Hey, I haven't even learned to solve the 5x5 yet. I think that is awesomeBroke the 10 minute barrier on 6x6
So yeah, in a world where we're always hearing about Felik's latest world record it may not be a big deal. And I know I'm still super-slow and have a VERY long way to go to not suck.
But, I'm still stoked. I just got my first 6x6 (Wuhua) and learned to solve it less than four weeks ago and have been practicing when I can which isn't that much since we've got a 6 year old son with autism.
Anyway, this is my first time less than 10 minutes. I got all three parities. Checkerboard edges, odd number of "bad edges" (I use Roux, don't know CFOP. Yes, I know Roux is not ideal for big cubes), and then two swapped edges at the end. But despite that I did a lot better on my centers and edge pairing and stopped the clock (XYZTimer on my iPad) at 9:27.56.
I wonder how much time I'd have saved without any parities? I decided to play it safe and use slices instead of the faster wide turns on my checkerboard parity just because the last two times I tried to do wide turns instead I messed up the algorithm.
If you can solve a 4x4 then 5x5 shouldn't be too much problem. Bigger sizes are pretty much just more of the same thing. Centers get a bit harder but the concepts are all the same and odd sizes have fewer parity issues. You can do itHey, I haven't even learned to solve the 5x5 yet. I think that is awesome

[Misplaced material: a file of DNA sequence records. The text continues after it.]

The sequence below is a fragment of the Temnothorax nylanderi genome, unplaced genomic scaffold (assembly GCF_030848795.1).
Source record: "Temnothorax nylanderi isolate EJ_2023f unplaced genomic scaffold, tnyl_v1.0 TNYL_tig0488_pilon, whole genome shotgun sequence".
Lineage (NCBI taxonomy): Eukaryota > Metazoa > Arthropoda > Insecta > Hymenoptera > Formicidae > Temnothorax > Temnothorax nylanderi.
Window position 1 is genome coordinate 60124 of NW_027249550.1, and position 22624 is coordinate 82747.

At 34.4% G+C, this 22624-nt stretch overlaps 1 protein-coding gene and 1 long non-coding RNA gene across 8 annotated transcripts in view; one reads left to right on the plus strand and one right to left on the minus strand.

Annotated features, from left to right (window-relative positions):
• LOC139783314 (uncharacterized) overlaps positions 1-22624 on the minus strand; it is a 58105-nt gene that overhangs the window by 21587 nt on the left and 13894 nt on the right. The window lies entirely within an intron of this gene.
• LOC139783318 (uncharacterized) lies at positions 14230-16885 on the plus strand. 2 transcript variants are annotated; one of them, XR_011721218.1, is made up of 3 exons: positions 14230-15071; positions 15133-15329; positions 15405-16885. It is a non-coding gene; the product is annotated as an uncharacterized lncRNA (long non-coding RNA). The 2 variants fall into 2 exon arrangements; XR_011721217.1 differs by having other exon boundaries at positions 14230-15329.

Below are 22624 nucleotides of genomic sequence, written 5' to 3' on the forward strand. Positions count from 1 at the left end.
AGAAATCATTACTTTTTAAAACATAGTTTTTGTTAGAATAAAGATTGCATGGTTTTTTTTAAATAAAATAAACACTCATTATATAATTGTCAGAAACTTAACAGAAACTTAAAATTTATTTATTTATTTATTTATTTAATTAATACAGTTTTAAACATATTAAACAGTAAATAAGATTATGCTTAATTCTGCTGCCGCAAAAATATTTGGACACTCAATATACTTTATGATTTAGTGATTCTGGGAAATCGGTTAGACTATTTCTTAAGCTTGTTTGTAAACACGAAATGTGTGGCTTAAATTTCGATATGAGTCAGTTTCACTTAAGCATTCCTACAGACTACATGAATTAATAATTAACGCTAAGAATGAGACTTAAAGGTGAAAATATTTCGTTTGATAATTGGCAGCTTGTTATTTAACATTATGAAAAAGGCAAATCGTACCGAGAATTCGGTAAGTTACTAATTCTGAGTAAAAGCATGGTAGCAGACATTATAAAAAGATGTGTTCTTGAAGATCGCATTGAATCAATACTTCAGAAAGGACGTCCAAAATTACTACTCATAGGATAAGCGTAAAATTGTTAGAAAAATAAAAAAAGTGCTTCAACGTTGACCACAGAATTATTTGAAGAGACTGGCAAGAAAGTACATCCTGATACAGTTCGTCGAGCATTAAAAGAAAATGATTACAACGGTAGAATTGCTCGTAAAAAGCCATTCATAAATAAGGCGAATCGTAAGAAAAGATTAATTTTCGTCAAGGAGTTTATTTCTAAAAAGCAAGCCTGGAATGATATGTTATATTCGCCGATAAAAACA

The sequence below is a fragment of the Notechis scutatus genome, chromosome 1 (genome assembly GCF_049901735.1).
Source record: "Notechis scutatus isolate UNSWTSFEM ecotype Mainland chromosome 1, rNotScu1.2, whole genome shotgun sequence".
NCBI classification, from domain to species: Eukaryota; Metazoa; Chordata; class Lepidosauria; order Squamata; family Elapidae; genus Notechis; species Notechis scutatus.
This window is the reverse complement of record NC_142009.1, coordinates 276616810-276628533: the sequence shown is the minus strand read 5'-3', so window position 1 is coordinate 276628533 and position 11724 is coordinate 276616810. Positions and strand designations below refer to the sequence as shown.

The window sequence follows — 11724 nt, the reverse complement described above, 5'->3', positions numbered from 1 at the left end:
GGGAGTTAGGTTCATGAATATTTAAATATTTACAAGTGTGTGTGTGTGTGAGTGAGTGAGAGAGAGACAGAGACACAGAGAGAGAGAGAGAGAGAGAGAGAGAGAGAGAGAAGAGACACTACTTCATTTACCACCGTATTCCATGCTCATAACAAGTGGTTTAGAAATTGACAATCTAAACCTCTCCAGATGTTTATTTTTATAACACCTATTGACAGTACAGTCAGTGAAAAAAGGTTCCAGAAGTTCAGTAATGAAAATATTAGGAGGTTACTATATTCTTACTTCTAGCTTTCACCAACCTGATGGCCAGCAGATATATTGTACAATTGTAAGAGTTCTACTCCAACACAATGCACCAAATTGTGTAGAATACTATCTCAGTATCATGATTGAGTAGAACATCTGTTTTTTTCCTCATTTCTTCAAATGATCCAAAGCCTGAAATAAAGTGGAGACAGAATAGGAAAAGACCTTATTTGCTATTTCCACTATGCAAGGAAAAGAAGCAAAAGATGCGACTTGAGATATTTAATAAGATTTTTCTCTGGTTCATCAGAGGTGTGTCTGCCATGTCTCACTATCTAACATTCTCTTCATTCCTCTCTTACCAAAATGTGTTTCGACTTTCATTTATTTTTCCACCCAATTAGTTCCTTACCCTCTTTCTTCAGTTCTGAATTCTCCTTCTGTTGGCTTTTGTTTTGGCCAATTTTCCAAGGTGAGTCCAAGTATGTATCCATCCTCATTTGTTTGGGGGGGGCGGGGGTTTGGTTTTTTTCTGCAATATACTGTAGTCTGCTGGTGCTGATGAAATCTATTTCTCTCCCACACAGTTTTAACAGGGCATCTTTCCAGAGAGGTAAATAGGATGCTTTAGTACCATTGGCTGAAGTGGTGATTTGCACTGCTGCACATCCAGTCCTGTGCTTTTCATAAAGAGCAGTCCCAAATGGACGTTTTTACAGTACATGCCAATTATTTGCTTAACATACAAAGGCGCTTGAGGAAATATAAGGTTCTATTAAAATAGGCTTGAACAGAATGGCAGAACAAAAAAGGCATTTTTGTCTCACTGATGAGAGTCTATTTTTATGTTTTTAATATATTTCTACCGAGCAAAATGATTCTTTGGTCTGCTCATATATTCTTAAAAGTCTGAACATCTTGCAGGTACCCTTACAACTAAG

If you're learning the checkerboard edge algorithm as a completely new algorithm and already know orientation parity, you're doing something wrong hahaStarting on 5x5 there is a 3rd type where one edge is a checkerboard and you have to swap the inner or outer edge pieces to correct it. So basically one more algorithm to learn to correct that too.
Eh, it's more a matter of haven't gotten around to ordering a 5x5 yet. I can solve the 4x4.If you can solve a 4x4 then 5x5 shouldn't be too much problem. Bigger sizes are pretty much just more of the same thing. Centers get a bit harder but the concepts are all the same and odd sizes have fewer parity issues. You can do it
If you haven't done 4x4 yet, it's done by reducing it into a 3x3 by matching up multiple pieces into one larger one. The added bits are:
1. Solve centers
2. Arrange centers (only on even sized cubes, they might be out-of-order due to no fixed center piece)
3. Pair edges
4. Solve as a normal 3x3
5. Fix any parity issues
Parity comes up when some of the center pieces that LOOK identical are actually misarranged. This causes either two edges to be swapped at the end, or a single edge to be flipped and you have to perform an algorithm to correct these. Starting on 5x5 there is a 3rd type where one edge is a checkerboard and you have to swap the inner or outer edge pieces to correct it. So basically one more algorithm to learn to correct that too.
Starting on size 5 but even moreso on size 6+ it's handy to learn commutators for solving the last two centers.
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